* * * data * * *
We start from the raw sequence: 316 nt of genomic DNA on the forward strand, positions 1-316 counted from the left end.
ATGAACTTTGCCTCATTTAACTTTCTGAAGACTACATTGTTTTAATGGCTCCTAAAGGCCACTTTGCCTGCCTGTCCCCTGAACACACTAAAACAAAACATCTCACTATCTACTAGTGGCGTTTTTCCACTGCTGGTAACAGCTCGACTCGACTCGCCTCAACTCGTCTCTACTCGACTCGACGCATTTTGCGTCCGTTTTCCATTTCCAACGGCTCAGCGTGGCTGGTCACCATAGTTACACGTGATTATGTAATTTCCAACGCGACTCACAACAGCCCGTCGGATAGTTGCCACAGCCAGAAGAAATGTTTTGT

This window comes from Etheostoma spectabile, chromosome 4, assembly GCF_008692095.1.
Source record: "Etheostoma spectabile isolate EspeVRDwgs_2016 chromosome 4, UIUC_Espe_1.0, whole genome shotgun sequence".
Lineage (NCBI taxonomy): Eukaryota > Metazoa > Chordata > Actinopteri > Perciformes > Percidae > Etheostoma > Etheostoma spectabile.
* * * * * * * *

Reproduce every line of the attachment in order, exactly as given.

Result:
We start from the raw sequence: 316 nt of genomic DNA on the forward strand, positions 1-316 counted from the left end.
ATGAACTTTGCCTCATTTAACTTTCTGAAGACTACATTGTTTTAATGGCTCCTAAAGGCCACTTTGCCTGCCTGTCCCCTGAACACACTAAAACAAAACATCTCACTATCTACTAGTGGCGTTTTTCCACTGCTGGTAACAGCTCGACTCGACTCGCCTCAACTCGTCTCTACTCGACTCGACGCATTTTGCGTCCGTTTTCCATTTCCAACGGCTCAGCGTGGCTGGTCACCATAGTTACACGTGATTATGTAATTTCCAACGCGACTCACAACAGCCCGTCGGATAGTTGCCACAGCCAGAAGAAATGTTTTGT

This window comes from Etheostoma spectabile, chromosome 4, assembly GCF_008692095.1.
Source record: "Etheostoma spectabile isolate EspeVRDwgs_2016 chromosome 4, UIUC_Espe_1.0, whole genome shotgun sequence".
Lineage (NCBI taxonomy): Eukaryota > Metazoa > Chordata > Actinopteri > Perciformes > Percidae > Etheostoma > Etheostoma spectabile.